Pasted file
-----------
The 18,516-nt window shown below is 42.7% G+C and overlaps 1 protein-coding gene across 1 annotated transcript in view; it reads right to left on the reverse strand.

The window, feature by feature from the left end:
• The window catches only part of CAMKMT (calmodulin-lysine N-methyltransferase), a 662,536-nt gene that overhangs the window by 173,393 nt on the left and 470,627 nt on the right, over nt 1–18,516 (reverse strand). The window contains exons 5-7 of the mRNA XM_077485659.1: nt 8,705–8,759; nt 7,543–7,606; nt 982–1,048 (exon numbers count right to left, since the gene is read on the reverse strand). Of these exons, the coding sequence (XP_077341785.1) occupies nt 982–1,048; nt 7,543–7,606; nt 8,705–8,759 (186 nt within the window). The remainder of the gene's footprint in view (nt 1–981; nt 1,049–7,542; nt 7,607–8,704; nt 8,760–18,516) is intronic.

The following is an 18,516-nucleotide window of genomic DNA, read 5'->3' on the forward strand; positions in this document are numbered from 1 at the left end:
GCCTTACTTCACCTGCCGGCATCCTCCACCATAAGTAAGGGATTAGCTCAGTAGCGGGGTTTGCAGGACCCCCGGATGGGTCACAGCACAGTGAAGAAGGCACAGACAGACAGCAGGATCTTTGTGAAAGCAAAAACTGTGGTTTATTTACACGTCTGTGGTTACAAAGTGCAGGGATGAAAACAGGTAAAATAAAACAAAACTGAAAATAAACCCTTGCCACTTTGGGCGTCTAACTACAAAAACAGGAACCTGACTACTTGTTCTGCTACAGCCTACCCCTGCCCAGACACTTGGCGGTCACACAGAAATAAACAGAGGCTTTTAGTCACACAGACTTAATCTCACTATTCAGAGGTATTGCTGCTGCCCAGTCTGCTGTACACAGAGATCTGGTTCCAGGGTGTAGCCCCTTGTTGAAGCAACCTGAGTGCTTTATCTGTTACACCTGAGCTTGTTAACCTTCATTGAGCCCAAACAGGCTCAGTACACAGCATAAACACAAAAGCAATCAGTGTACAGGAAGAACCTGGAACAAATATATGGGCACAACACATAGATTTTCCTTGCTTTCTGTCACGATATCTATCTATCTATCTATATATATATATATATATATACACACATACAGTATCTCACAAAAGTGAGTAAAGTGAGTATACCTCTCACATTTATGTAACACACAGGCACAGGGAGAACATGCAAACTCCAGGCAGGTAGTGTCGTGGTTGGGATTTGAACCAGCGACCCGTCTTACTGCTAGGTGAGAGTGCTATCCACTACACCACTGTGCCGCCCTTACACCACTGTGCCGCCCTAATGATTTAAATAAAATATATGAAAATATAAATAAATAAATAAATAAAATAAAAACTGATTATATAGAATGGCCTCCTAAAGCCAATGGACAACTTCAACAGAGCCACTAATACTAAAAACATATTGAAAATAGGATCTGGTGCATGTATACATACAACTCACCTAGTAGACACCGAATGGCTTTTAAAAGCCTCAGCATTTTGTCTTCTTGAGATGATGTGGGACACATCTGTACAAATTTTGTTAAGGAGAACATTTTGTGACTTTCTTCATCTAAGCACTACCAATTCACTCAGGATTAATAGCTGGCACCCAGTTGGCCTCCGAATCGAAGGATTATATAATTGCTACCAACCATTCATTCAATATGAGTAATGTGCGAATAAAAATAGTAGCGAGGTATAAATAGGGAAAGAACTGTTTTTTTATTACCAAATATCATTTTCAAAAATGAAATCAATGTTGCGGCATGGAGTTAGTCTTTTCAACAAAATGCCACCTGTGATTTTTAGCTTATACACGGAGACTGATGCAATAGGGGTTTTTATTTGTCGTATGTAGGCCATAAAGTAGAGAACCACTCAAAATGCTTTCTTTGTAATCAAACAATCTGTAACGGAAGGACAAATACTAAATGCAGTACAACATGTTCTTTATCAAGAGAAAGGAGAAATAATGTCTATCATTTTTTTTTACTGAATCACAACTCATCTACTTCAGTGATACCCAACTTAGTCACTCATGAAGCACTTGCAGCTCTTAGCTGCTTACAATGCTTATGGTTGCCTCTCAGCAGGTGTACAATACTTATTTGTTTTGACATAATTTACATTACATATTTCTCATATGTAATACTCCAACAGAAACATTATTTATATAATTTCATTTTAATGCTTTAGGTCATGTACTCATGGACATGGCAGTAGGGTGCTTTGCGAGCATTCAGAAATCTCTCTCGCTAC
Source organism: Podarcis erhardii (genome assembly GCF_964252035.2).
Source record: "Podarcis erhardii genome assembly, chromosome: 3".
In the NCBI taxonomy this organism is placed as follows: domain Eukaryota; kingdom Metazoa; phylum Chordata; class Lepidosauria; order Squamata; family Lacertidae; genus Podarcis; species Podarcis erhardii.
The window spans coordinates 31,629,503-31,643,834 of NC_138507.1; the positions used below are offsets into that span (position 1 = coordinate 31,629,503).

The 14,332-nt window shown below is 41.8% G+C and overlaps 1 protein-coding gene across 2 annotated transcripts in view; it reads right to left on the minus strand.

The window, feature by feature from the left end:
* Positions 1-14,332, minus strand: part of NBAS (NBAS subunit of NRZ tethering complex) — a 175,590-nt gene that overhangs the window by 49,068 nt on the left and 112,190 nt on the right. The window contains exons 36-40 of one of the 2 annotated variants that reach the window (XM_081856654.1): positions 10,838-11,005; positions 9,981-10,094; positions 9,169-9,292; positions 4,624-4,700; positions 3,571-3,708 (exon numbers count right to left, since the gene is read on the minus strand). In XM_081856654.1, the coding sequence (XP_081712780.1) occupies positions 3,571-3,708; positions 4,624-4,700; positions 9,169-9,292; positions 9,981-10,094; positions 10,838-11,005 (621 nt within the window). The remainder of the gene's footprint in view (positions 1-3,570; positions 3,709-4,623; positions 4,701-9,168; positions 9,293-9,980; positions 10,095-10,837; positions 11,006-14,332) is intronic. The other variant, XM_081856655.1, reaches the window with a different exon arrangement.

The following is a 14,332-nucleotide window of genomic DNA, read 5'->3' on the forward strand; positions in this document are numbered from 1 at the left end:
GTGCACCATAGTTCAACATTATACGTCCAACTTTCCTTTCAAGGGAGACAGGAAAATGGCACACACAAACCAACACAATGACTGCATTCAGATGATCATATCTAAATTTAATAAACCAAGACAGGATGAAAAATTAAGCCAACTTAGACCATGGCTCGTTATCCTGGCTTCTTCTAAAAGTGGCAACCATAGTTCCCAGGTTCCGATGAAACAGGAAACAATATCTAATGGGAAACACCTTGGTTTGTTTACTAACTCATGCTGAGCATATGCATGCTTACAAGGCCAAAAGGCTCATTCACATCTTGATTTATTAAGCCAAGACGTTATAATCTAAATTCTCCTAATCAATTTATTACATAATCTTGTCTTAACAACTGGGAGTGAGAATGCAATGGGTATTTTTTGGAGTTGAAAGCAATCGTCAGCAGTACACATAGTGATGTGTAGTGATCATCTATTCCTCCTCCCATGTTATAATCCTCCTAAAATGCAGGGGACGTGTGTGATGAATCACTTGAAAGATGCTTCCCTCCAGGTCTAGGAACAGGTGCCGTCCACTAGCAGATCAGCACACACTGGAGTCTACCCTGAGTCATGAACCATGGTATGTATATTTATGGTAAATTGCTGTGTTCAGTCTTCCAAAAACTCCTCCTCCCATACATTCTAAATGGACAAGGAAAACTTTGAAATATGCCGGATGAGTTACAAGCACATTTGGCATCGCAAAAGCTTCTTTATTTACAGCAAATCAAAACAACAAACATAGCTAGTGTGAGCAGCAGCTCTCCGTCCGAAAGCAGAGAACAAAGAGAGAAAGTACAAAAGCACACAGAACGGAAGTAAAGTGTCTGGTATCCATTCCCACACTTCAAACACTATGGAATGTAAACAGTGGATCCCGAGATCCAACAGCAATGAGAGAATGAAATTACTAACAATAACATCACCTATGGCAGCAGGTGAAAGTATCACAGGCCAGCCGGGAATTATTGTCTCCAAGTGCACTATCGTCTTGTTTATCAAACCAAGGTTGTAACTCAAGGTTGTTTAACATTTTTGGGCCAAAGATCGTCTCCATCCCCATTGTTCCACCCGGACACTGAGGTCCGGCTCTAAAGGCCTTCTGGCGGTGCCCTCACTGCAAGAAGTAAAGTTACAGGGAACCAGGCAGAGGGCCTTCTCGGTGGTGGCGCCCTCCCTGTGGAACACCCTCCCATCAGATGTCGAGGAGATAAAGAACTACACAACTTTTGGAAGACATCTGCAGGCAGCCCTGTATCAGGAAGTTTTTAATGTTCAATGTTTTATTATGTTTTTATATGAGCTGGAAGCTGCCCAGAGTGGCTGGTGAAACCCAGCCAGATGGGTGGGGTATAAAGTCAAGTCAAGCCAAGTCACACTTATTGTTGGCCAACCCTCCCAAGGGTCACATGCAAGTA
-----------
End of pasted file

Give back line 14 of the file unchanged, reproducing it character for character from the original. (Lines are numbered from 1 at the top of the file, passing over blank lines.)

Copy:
GTGCACCATAGTTCAACATTATACGTCCAACTTTCCTTTCAAGGGAGACAGGAAAATGGCACACACAAACCAACACAATGACTGCATTCAGATGATCATATCTAAATTTAATAAACCAAGACAGGATGAAAAATTAAGCCAACTTAGACCATGGCTCGTTATCCTGGCTTCTTCTAAAAGTGGCAACCATAGTTCCCAGGTTCCGATGAAACAGGAAACAATATCTAATGGGAAACACCTTGGTTTGTTTACTAACTCATGCTGAGCATATGCATGCTTACAAGGCCAAAAGGCTCATTCACATCTTGATTTATTAAGCCAAGACGTTATAATCTAAATTCTCCTAATCAATTTATTACATAATCTTGTCTTAACAACTGGGAGTGAGAATGCAATGGGTATTTTTTGGAGTTGAAAGCAATCGTCAGCAGTACACATAGTGATGTGTAGTGATCATCTATTCCTCCTCCCATGTTATAATCCTCCTAAAATGCAGGGGACGTGTGTGATGAATCACTTGAAAGATGCTTCCCTCCAGGTCTAGGAACAGGTGCCGTCCACTAGCAGATCAGCACACACTGGAGTCTACCCTGAGTCATGAACCATGGTATGTATATTTATGGTAAATTGCTGTGTTCAGTCTTCCAAAAACTCCTCCTCCCATACATTCTAAATGGACAAGGAAAACTTTGAAATATGCCGGATGAGTTACAAGCACATTTGGCATCGCAAAAGCTTCTTTATTTACAGCAAATCAAAACAACAAACATAGCTAGTGTGAGCAGCAGCTCTCCGTCCGAAAGCAGAGAACAAAGAGAGAAAGTACAAAAGCACACAGAACGGAAGTAAAGTGTCTGGTATCCATTCCCACACTTCAAACACTATGGAATGTAAACAGTGGATCCCGAGATCCAACAGCAATGAGAGAATGAAATTACTAACAATAACATCACCTATGGCAGCAGGTGAAAGTATCACAGGCCAGCCGGGAATTATTGTCTCCAAGTGCACTATCGTCTTGTTTATCAAACCAAGGTTGTAACTCAAGGTTGTTTAACATTTTTGGGCCAAAGATCGTCTCCATCCCCATTGTTCCACCCGGACACTGAGGTCCGGCTCTAAAGGCCTTCTGGCGGTGCCCTCACTGCAAGAAGTAAAGTTACAGGGAACCAGGCAGAGGGCCTTCTCGGTGGTGGCGCCCTCCCTGTGGAACACCCTCCCATCAGATGTCGAGGAGATAAAGAACTACACAACTTTTGGAAGACATCTGCAGGCAGCCCTGTATCAGGAAGTTTTTAATGTTCAATGTTTTATTATGTTTTTATATGAGCTGGAAGCTGCCCAGAGTGGCTGGTGAAACCCAGCCAGATGGGTGGGGTATAAAGTCAAGTCAAGCCAAGTCACACTTATTGTTGGCCAACCCTCCCAAGGGTCACATGCAAGTA